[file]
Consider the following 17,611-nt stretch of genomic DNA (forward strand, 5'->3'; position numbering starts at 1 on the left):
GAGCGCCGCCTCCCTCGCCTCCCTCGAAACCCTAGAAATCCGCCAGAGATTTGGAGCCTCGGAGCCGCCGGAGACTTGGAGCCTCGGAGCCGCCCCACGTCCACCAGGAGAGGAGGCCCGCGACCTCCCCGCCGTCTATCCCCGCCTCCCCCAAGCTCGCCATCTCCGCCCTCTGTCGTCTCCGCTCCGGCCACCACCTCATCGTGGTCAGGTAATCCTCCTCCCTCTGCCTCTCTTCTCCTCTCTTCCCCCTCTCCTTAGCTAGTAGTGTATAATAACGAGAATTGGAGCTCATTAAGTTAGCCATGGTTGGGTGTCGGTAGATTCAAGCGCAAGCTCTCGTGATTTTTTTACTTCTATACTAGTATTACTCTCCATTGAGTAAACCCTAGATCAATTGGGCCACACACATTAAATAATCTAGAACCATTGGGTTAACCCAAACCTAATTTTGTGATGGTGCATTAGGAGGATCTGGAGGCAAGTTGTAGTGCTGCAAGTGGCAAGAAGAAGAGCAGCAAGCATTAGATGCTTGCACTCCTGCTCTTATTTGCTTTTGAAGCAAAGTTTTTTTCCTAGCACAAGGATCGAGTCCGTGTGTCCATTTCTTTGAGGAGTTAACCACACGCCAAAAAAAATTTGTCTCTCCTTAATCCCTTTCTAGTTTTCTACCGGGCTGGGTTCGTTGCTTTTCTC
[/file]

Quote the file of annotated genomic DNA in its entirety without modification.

Consider the following 17,611-nt stretch of genomic DNA (forward strand, 5'->3'; position numbering starts at 1 on the left):
GAGCGCCGCCTCCCTCGCCTCCCTCGAAACCCTAGAAATCCGCCAGAGATTTGGAGCCTCGGAGCCGCCGGAGACTTGGAGCCTCGGAGCCGCCCCACGTCCACCAGGAGAGGAGGCCCGCGACCTCCCCGCCGTCTATCCCCGCCTCCCCCAAGCTCGCCATCTCCGCCCTCTGTCGTCTCCGCTCCGGCCACCACCTCATCGTGGTCAGGTAATCCTCCTCCCTCTGCCTCTCTTCTCCTCTCTTCCCCCTCTCCTTAGCTAGTAGTGTATAATAACGAGAATTGGAGCTCATTAAGTTAGCCATGGTTGGGTGTCGGTAGATTCAAGCGCAAGCTCTCGTGATTTTTTTACTTCTATACTAGTATTACTCTCCATTGAGTAAACCCTAGATCAATTGGGCCACACACATTAAATAATCTAGAACCATTGGGTTAACCCAAACCTAATTTTGTGATGGTGCATTAGGAGGATCTGGAGGCAAGTTGTAGTGCTGCAAGTGGCAAGAAGAAGAGCAGCAAGCATTAGATGCTTGCACTCCTGCTCTTATTTGCTTTTGAAGCAAAGTTTTTTTCCTAGCACAAGGATCGAGTCCGTGTGTCCATTTCTTTGAGGAGTTAACCACACGCCAAAAAAAATTTGTCTCTCCTTAATCCCTTTCTAGTTTTCTACCGGGCTGGGTTCGTTGCTTTTCTC